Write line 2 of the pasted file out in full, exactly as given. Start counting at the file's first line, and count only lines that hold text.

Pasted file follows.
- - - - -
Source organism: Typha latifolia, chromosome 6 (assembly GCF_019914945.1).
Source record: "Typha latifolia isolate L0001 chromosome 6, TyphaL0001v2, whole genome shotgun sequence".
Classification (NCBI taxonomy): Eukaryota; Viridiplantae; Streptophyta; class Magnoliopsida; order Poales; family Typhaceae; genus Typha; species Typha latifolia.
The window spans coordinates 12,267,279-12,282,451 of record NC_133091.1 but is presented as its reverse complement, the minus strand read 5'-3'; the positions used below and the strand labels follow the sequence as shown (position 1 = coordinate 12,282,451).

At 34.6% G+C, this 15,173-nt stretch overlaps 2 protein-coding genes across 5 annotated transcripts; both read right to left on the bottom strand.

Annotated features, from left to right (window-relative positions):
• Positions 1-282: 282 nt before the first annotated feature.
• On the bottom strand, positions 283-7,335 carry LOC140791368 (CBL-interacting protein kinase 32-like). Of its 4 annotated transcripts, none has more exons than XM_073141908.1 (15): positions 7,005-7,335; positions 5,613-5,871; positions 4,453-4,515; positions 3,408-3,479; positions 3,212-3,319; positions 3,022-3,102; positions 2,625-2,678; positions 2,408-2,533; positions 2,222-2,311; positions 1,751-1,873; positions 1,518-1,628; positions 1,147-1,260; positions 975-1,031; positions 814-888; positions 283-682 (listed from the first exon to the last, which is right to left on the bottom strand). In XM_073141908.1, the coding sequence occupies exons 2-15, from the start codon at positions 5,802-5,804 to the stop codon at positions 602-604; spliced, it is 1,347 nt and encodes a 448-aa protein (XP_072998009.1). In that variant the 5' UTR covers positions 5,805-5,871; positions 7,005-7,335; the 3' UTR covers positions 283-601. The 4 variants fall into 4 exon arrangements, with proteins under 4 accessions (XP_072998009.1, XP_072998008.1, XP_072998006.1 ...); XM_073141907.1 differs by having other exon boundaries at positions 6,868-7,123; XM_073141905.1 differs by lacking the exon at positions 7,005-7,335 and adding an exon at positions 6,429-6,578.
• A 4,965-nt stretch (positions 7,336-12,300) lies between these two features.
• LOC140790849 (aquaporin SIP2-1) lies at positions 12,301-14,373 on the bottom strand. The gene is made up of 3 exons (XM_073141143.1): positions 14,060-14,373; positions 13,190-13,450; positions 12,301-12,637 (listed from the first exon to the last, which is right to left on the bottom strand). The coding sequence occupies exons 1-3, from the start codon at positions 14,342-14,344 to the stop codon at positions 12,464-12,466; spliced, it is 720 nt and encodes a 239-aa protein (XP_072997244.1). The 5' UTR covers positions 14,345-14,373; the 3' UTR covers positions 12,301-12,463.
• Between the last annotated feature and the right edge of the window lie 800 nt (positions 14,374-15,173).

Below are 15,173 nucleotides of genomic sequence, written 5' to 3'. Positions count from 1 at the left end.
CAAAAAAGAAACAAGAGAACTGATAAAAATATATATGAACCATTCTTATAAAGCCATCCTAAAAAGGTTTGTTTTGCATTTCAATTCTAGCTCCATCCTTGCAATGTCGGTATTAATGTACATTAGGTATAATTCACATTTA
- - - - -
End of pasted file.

Source record: "Typha latifolia isolate L0001 chromosome 6, TyphaL0001v2, whole genome shotgun sequence".